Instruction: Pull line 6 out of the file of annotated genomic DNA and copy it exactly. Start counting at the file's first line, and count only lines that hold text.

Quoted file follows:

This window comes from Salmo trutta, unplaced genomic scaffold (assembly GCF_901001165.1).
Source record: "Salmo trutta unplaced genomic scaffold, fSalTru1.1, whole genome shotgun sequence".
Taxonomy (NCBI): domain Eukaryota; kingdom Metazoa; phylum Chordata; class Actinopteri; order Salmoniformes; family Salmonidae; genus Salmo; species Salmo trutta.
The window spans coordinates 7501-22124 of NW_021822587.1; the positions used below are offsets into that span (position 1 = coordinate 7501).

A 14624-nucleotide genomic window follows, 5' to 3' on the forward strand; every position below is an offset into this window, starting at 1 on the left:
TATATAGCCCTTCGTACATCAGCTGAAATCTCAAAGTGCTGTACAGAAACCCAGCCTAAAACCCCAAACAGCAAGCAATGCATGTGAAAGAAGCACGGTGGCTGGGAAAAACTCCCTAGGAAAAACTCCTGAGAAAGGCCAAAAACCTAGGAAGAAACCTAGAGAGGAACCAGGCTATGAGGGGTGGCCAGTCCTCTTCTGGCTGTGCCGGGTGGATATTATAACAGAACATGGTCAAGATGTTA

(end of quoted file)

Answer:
TATATAGCCCTTCGTACATCAGCTGAAATCTCAAAGTGCTGTACAGAAACCCAGCCTAAAACCCCAAACAGCAAGCAATGCATGTGAAAGAAGCACGGTGGCTGGGAAAAACTCCCTAGGAAAAACTCCTGAGAAAGGCCAAAAACCTAGGAAGAAACCTAGAGAGGAACCAGGCTATGAGGGGTGGCCAGTCCTCTTCTGGCTGTGCCGGGTGGATATTATAACAGAACATGGTCAAGATGTTA